Detroit is hiring again – in part thanks to changes in US Federal Government legislation which in the1980s allowed Ford, General Motors and Chrysler to collaborate on standards and technological innovation.
“For a long time it was almost impossible to collaborate on virtually anything,” with the result that American companies started falling technologically behind their European and Japanese competitors, according to Steve Zimmer, executive director of the United States Council for Automotive Research LLC (USCAR). The Federal Government relaxed its anti-monopoly legislation, and today is part funder of many of the USCAR projects.
The organisation has come a long way since its founding in 1992, when the Big Three automakers had to learn how to work together on “pre-competitive” research and development, according to Zimmer - who recently took over from founding executive director Don Walkowicz. “Initially the culture in the companies assumed that you “don’t talk to competitors. Now we know how to collaborate with each other,” says Zimmer, who has worked with USCAR for a decade as the Chrysler director sitting on the board. He describes the shift from Walkowicz to himself as “seamless” due to the years of close cooperation and intimate involvement with USCAR.
The solution in the early years lay in choosing neutral ground – technologies which were in their embryonic stages at all three auto makers. The first collaboration was on composites “primarily because they were not being used by any of the three,” says Zimmer. Next was batteries, with the US auto makers having identified the trend towards electric vehicles in the 1980s already.
They formed the United States Advanced Battery Consortium (USBC), which became a USCAR subsidiary. From December 2010 through March of this year, USABC awarded advanced battery development and technology assessment contracts to nine firms, including: A123 Systems; SB LiMotive subsidiary Cobasys of Orion, Mich; Maxwell Technologies of San Diego, California; SK Energy of Seoul, South Korea; Envia Systems Inc. of Newark, Calif.; Quallion LLC of Los Angeles, Calif.; ActaCell Inc. of Austin, Texas; Leyden Energy Inc. of Freemont, Calif.; and K2 Energy Solutions Inc. of Henderson, Nev.
The contracts are a good example of how technology developed under the auspices of USCAR has gone global, along with the rest of the auto industry. For a start, SK is not American, and secondly, the technology developed will go into vehicles around the world. “Everything we work on has global reach. Any company or country has to collaborate as effectively as they compete in order to survive,” he says. Successes include the commonization of fasteners used in the assembly of vehicles, the standardization of wiring specifications across the industry, and more recently, the standardisation of coupler plug for electric and hybrid vehicles – SAE J1772.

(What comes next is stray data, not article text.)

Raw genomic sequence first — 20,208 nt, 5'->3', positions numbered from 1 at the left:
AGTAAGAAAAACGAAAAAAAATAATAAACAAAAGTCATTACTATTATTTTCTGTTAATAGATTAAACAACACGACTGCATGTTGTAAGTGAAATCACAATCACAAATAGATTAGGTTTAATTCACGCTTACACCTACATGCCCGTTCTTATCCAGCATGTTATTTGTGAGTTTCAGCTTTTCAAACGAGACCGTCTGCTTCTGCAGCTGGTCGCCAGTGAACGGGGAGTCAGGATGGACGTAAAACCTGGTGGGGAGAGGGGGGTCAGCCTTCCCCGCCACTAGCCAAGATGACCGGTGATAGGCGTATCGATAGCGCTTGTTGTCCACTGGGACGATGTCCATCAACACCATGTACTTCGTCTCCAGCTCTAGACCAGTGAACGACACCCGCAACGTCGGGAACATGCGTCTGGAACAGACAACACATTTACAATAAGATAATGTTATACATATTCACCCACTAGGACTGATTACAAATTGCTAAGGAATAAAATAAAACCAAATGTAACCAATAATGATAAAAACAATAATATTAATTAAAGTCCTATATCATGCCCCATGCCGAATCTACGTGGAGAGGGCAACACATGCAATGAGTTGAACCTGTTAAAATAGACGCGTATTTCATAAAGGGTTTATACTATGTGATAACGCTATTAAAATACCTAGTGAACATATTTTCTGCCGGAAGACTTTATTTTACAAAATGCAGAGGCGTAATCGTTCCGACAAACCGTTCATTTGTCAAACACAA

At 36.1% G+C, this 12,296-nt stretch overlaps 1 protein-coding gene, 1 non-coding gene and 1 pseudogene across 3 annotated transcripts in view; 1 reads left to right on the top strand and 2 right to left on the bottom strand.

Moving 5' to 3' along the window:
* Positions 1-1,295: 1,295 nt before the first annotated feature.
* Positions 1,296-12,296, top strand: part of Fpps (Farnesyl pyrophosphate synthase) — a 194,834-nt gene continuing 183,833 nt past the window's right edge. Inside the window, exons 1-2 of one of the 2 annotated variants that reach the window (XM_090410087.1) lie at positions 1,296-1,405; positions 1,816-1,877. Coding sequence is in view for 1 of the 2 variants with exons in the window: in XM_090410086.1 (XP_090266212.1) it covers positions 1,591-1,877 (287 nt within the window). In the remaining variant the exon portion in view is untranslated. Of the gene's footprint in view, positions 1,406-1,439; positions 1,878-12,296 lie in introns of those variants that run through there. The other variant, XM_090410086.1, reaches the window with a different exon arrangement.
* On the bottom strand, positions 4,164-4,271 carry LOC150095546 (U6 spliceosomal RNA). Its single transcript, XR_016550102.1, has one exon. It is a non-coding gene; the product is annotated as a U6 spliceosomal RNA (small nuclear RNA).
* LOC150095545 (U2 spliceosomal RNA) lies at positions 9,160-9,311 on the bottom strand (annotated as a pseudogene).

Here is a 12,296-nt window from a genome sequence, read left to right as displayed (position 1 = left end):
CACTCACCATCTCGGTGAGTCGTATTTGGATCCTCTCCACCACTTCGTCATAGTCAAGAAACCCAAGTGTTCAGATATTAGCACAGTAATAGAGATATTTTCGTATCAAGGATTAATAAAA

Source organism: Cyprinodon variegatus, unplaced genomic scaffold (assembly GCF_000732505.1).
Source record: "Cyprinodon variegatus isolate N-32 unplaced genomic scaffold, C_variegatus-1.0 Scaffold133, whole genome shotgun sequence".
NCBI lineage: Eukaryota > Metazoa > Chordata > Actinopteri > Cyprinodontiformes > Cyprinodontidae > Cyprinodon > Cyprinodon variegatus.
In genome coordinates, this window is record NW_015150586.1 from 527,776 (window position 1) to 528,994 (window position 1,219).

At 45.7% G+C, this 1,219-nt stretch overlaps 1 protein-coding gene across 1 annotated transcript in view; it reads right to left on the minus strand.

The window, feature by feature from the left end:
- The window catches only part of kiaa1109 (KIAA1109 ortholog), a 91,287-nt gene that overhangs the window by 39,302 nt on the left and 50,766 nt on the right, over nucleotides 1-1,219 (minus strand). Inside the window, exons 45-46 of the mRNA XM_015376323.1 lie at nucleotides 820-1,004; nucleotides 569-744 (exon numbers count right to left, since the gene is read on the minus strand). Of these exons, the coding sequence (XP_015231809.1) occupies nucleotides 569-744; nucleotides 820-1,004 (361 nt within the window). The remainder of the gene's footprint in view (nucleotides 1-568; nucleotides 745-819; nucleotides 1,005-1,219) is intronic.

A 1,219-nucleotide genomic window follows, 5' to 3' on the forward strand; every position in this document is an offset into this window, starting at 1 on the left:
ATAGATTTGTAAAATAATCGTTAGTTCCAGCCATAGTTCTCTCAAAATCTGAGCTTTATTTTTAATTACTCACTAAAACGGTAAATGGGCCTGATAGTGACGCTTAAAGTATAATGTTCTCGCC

While USCAR’s primary focus remains the American market, globalisation has seen it expand beyond the original three members. Chrysler itself has gone through dramatic changes since the founding of USCAR, and both Ford and General Motors have established themselves as global manufacturers.
The organisation now has around 50 teams working on vehicle electrification; hydrogen and fuel cells; advanced powertrains; energy storage; electrical/electronic; safety; manufacturing; and environmental. All teams work to develop common standards for the industry in order to break down the barriers which prevent technologies from coming to market. The objective is to reach the economies of scale that are possible only through common standards – which are shared across the industry. Here, a key focus area is the design and assembly of “multi material vehicles.” USCAR teams are working on the whole supply chain, from the mining, refining or growing of the materials through to scrapping. Economies of scale bring improved products to customers and profits to manufacturers,” says Zimmer.
Suppliers are brought into the mix, as can be seen by the award of the battery contracts. The USCAR teams consist of representatives, engineers and scientists from all three companies. In most cases they oversee work done on contract by outside suppliers, such as component manufacturers. The developers of new technologies, materials and components will also be in a strong position to supply them into the future. A new trend, confirms, Zimmer is to look beyond the motor industry – particularly when it comes to the connected vehicle.
“One of the areas we are very interested in is the relationship of Internet with the vehicle. There are a number of security issues related to bringing information into the vehicle and devices in the car. We need to ensure that privacy isn’t invaded, and that systems are not compromised and affect the safety and operation of vehicle”.
The issue is bigger than the motor industry, and the USCAR team is working with others from the medical and space industry through a task group called by the National Science Foundation, which established a cyber security science and technology centre in 2005. “This shows how USCAR influences what other people are working on. We provide guidance and an interface which gives access to a broad range of experts in each of the companies.
Technologies are coming at us much faster. The diversity of technology to be found in vehicles is growing at an increasing pace. No single industry has the resources, or the intelligence to do it all themselves,” he says.